Audit faults Apple supplier’s factories in China
A sweeping investigation into three Chinese factories that produce Apple Inc. products found “significant issues” with working conditions, including excessive overtime and health and safety risks.
An industry-funded labor watchdog group, the Fair Labor Assn., said Thursday that it had conducted a thorough inspection of the factories operated by Foxconn, a major supplier to Apple and other tech companies. The group said it had secured “groundbreaking commitments” that will reduce working hours, improve conditions and establish a voice for workers.
The nearly monthlong investigation by the organization, initiated by Apple, was a response to widespread criticism following worker deaths, including suicides, and injuries at the Chinese factories.
The group said it found excessive overtime and problems with overtime compensation at the factories, which produce iPhones and iPads, among other devices. It also cited health and safety risks: In a survey, more than 43% of 35,500 randomly selected employees said they had experienced or witnessed an accident, ranging from hand injuries to factory vehicle accidents, the group said.
Assessors logged more than 3,000 hours inside the facilities and interviewed hundreds of Foxconn workers and managers both on and off the site, in addition to the survey.
“The Fair Labor Assn. gave Apple’s largest supplier the equivalent of a full-body” inspection, said Auret van Heerden, chief executive of the group. “Apple and its supplier Foxconn have agreed to our prescriptions, and we will verify progress and report publicly.”
Foxconn, a Taiwanese company that has 1.2 million employees, also manufactures parts for many of Apple’s competitors, includingDell Inc.,Microsoft Corp.andAmazon.com Inc.
The probe found that within the last 12 months, all three factories exceeded both the group’s standard of 60 working hours per week (regular plus overtime) and the Chinese legal limits of 40 regular hours per week and 36 hours maximum overtime per month.
During peak production periods, the average employee worked more than 60 hours per week. There were periods in which some employees worked more than seven days in a row.
According to the labor group’s worker survey, 64% of employees said their compensation did not meet their basic needs. The group said it would conduct a cost of living study to help Foxconn determine whether worker salaries meet the group’s requirements for basic needs and discretionary income.
Foxconn said it was committed to bringing its factories into full compliance with Chinese legal limits and Fair Labor Assn. standards on working hours by July 2013. Many critics consider that time frame too lengthy.
“You really think it’s going to take 15 months for Foxconn to come into compliance with the law? I don’t think so,” said Taren Stinebrickner-Kauffman, executive director of SumOfUs, a corporate accountability group inWashington, D.C.”I’m not saying it’s flip-a-switch easy, but if it were a priority it would happen a lot faster than that.”
In a statement Thursday, Apple said it shared the Fair Labor Assn.’s “goal of improving lives and raising the bar for manufacturing companies everywhere.”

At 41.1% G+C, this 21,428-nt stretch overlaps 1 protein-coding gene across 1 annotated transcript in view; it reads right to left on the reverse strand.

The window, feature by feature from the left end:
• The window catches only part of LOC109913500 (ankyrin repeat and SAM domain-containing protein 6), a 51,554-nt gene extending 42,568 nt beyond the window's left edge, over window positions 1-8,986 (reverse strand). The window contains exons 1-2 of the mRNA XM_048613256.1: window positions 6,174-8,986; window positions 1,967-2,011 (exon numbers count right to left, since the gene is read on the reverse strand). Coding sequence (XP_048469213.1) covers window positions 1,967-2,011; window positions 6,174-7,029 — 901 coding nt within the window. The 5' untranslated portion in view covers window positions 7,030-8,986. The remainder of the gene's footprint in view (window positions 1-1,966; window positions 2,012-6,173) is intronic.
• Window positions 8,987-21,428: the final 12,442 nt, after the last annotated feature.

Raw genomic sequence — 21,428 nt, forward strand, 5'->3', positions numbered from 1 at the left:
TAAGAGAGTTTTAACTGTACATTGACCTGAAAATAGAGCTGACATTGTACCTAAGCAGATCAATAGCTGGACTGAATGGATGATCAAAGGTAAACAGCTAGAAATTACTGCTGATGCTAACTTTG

“We fully support their recommendations. We think empowering workers and helping them understand their rights is essential,” the company said. “Our team has been working for years to educate workers, improve conditions and make Apple’s supply chain a model for the industry.”
In recent years, human rights groups have complained that while Apple was reaping monster profits, the Chinese workers who manufacture its products toil long hours for low pay in plants that don’t meet health and safety requirements. Activists have also alleged that workers’ off hours are spent in cramped dormitories.
The Foxconn facilities in the Chinese cities of Shenzhen and Chengdu that employ tens of thousands of live-in workers have garnered the most attention. Last May, a fire at one of the plants killed four workers and injured nearly 20 others. In 2010, about a dozen Foxconn employees jumped to their deaths from factory rooftops.
James Ragan, a senior equity analyst at Crowell, Weedon & Co. said the investigation indicated that Apple “very much wants to see improved working conditions.”
But human rights groups say the Cupertino, Calif., tech giant has pledged in the past to force reforms at its Chinese plants with few results, most notably in 2006 when it began auditing factories in its supply chain.
“Frankly, an investigation was not really needed. What’s needed is actual action,” Stinebrickner-Kauffman said. “So until we actually see workers’ lives getting better, we can’t assume this is going to lead anywhere.”
Analysts also point out that despite the high-profile criticism, consumers and investors haven’t been deterred from supporting Apple, said Colin Gillis, a tech analyst at BGC Partners.
“Their practices have not stopped anyone from buying these phones, and it’s also the largest valuation of any company on a U.S.-listed exchange, so it hasn’t stopped investors from buying the stock,” he said.
In January, Apple released for the first time a list of 156 of its suppliers and manufacturing partners in a responsibility report. It has also begun collecting and reporting the working hours for half a million workers in its supply chain. For the month of February, it found that the average work week was 48 hours.
Thursday’s report comes on the heels of Apple Chief Executive Tim Cook’s visit this week to the Foxconn plant in the city of Zhengzhou, which employs 120,000 people. The stop in Zhengzhou came after Cook met with top Chinese leaders, including Vice Premier Li Keqiang — expected to be the next prime minister — and Beijing Mayor Guo Jinlong.